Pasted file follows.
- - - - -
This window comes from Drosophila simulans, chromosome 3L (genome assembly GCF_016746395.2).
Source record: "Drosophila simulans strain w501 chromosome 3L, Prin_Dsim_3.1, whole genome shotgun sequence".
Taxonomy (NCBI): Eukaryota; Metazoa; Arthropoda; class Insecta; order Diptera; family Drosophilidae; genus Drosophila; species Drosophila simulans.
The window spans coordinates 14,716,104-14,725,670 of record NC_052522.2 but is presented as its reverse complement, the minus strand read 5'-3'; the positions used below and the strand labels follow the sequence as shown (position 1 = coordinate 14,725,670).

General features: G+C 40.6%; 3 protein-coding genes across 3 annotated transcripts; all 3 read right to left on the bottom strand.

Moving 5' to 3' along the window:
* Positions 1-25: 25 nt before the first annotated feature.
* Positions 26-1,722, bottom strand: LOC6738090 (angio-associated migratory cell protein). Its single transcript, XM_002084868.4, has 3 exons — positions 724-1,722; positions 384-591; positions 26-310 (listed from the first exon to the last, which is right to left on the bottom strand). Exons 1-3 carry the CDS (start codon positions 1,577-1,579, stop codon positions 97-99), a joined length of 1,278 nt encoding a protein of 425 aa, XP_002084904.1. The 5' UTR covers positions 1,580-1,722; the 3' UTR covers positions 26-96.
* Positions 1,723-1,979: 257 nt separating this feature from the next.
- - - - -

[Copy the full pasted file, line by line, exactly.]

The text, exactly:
This window comes from Drosophila simulans, chromosome 3L (genome assembly GCF_016746395.2).
Source record: "Drosophila simulans strain w501 chromosome 3L, Prin_Dsim_3.1, whole genome shotgun sequence".
Taxonomy (NCBI): Eukaryota; Metazoa; Arthropoda; class Insecta; order Diptera; family Drosophilidae; genus Drosophila; species Drosophila simulans.
The window spans coordinates 14,716,104-14,725,670 of record NC_052522.2 but is presented as its reverse complement, the minus strand read 5'-3'; the positions used below and the strand labels follow the sequence as shown (position 1 = coordinate 14,725,670).

General features: G+C 40.6%; 3 protein-coding genes across 3 annotated transcripts; all 3 read right to left on the bottom strand.

Moving 5' to 3' along the window:
* Positions 1-25: 25 nt before the first annotated feature.
* Positions 26-1,722, bottom strand: LOC6738090 (angio-associated migratory cell protein). Its single transcript, XM_002084868.4, has 3 exons — positions 724-1,722; positions 384-591; positions 26-310 (listed from the first exon to the last, which is right to left on the bottom strand). Exons 1-3 carry the CDS (start codon positions 1,577-1,579, stop codon positions 97-99), a joined length of 1,278 nt encoding a protein of 425 aa, XP_002084904.1. The 5' UTR covers positions 1,580-1,722; the 3' UTR covers positions 26-96.
* Positions 1,723-1,979: 257 nt separating this feature from the next.